Updated March 4, 2022 - 2:00 pm
The family of a 19-year-old shot and killed in January by Las Vegas police officers announced plans Friday to file a lawsuit against the Metropolitan Police Department.
Isaiah Williams was fatally shot Jan. 10 by Metro officers Kerry Kubla, 50, Brice Clements, 36, Alex Gonzales, 39, and James Rothenburg, 39, and Sgt. Russell Backman, 46, while the officers were conducting a search warrant for a murder suspect, Metro said at the time. On Friday, Attorney Justin Moore announced the family’s intent to file a civil suit against the department.
Moore claimed the officers served a no-knock warrant, and after nearly two months of requesting the unedited body camera footage and a copy of the warrant, Moore said Metro attempted to charge the family their usual rate of $280 per hour of footage, and did not provide the warrant.
Footage from the shooting that was released Jan. 13 showed officers knocked several times, announcing themselves as police before breaking down the door. Williams was asleep on the couch when the officer entered and fired multiple shots.
“They broke into this apartment and they killed a man who was not named on the warrant,” Moore said. “That is a grievous mistake. It’s so grievous because we lost a life that shouldn’t have been lost.”
Williams fired 18 shots and the five officers shot a combined 23 times but it was unclear how many bullets hit Williams, who died at the scene.
Kubla and Clements were injured in the shooting, police said at the time.
Williams’ mom, Latia Alexander, said she still had not seen an autopsy, which usually takes up to 12 weeks to prepare. She called her son a loving, devoted older brother who cared for his four siblings while Alexander was at work.
“While the five officers are happily living their lives on paid administrative leave, I can’t sleep at night, missing many days of work due to the horrific dreams of my innocent son being shot and killed by Metro officers,” she said.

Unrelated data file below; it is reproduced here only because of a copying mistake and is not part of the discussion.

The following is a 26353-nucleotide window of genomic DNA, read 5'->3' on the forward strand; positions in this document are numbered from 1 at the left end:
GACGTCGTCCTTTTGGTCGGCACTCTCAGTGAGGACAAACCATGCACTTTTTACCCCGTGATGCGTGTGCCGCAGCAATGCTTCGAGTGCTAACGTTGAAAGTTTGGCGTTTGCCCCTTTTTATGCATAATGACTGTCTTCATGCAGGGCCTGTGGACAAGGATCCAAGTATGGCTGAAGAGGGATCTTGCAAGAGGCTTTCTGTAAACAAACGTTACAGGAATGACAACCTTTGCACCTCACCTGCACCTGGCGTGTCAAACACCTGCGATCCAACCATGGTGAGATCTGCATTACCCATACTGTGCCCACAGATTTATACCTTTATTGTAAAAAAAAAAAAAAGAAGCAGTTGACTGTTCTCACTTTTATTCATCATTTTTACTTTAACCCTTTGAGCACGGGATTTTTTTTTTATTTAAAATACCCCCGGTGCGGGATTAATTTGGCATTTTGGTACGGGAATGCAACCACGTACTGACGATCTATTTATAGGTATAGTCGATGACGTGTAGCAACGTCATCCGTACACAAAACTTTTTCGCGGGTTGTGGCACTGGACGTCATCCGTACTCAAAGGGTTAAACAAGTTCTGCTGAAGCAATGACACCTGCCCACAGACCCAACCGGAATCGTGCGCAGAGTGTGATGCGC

Police later said Williams was not the suspect, and the actual suspect surrendered peacefully.
Williams’ family was joined by several local organizations, including Organize the State Out and More Than A Hashtag. Desiree Smith, founder of More Than A Hashtag, listed the things Williams would miss in life by being killed so young, like having a career or getting married.
“He didn’t get a chance to learn from mistakes,” she said. “He didn’t get a chance to change the world. Now the world will never be the same without him.”
Behind the family, Nevada ACLU Executive Director Athar Haseebullah quietly nodded along with speakers’ statements. In an interview after the press conference, Haseebullah said the ACLU also is demanding the documents that results in Williams’ death.
“ACLU Nevada is standing in support of the family of Isaiah Williams and their counsel,” he said. “We too are demanding that LVMPD hand over the warrant that led to Isaiah’s life being taken.”
Moore said they are still investigating the case and did not have an estimated date on when the lawsuit would be filed.